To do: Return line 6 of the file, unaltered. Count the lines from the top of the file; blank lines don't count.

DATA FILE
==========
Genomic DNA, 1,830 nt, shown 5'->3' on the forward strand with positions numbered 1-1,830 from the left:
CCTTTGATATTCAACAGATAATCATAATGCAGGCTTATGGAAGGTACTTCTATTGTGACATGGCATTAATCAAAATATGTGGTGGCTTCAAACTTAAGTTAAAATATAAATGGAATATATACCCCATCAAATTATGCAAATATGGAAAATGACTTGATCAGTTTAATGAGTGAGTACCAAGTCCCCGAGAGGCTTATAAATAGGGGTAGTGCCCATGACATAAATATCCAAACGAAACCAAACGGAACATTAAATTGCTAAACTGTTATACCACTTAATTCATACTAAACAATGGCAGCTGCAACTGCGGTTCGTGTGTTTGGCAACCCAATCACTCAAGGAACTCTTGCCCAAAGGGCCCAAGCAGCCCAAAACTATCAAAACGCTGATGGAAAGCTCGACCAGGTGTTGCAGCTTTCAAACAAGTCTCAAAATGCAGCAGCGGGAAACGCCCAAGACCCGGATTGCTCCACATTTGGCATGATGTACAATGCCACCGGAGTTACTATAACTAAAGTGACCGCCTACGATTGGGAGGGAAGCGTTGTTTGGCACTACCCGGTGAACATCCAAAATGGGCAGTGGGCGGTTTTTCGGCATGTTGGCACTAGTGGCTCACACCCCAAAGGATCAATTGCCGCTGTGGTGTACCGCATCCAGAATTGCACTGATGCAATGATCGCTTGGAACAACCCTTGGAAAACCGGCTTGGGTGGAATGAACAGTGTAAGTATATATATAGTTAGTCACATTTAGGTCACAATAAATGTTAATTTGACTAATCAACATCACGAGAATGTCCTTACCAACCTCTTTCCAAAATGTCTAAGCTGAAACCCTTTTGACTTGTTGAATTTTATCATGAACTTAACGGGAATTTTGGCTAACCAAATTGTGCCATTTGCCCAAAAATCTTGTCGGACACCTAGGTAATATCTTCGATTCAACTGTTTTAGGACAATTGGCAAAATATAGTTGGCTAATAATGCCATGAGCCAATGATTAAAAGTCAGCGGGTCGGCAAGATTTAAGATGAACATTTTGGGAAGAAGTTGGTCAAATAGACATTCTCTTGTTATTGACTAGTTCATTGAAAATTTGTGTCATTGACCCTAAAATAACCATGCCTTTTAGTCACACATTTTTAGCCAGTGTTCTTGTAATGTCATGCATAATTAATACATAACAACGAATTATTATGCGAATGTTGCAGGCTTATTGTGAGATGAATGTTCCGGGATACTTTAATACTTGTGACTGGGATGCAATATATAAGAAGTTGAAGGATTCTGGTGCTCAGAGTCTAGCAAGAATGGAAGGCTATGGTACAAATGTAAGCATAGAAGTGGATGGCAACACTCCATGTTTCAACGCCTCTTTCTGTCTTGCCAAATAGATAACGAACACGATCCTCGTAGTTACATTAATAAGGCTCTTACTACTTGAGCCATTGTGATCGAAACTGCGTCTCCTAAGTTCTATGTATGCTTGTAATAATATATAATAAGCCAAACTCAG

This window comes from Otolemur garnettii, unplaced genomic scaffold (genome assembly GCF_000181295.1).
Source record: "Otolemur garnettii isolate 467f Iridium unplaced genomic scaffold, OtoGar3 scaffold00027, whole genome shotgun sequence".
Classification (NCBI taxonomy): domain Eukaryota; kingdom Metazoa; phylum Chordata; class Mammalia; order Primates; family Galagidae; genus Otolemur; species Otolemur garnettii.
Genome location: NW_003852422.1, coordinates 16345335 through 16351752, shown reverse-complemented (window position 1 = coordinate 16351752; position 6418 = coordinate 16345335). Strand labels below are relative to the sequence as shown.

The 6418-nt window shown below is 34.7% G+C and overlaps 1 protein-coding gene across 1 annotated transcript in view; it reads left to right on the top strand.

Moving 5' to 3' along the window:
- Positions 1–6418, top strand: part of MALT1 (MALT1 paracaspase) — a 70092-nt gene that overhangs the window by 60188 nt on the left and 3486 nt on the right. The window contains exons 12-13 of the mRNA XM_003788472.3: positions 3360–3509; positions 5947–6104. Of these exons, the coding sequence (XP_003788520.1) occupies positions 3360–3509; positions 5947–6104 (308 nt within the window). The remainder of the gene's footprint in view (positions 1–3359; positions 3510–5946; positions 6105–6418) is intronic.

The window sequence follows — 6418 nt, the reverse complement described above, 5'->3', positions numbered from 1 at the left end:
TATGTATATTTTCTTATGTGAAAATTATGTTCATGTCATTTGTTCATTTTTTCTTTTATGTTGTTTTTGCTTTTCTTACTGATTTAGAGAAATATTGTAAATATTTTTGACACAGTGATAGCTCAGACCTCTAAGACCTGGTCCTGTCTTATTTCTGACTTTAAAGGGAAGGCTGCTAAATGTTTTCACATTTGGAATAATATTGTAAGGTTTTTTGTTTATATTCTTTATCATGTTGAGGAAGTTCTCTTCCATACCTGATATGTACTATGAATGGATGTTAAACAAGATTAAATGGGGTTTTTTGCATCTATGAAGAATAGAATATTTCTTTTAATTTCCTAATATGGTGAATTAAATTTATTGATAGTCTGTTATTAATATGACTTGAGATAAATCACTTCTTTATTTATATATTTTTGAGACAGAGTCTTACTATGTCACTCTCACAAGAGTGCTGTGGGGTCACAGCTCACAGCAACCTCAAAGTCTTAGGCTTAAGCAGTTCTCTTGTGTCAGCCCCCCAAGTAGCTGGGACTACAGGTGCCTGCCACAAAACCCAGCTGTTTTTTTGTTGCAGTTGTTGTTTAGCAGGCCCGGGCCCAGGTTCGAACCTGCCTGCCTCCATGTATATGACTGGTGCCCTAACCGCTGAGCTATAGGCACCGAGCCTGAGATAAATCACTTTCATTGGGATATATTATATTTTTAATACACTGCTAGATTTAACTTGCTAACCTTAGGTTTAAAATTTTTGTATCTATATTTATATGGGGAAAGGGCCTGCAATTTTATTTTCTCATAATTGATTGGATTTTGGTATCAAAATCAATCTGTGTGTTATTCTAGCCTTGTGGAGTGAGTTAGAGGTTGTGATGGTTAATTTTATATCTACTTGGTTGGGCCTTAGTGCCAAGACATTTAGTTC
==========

Genome location: NW_003852422.1, coordinates 16345335 through 16351752, shown reverse-complemented (window position 1 = coordinate 16351752; position 6418 = coordinate 16345335). Strand labels below are relative to the sequence as shown.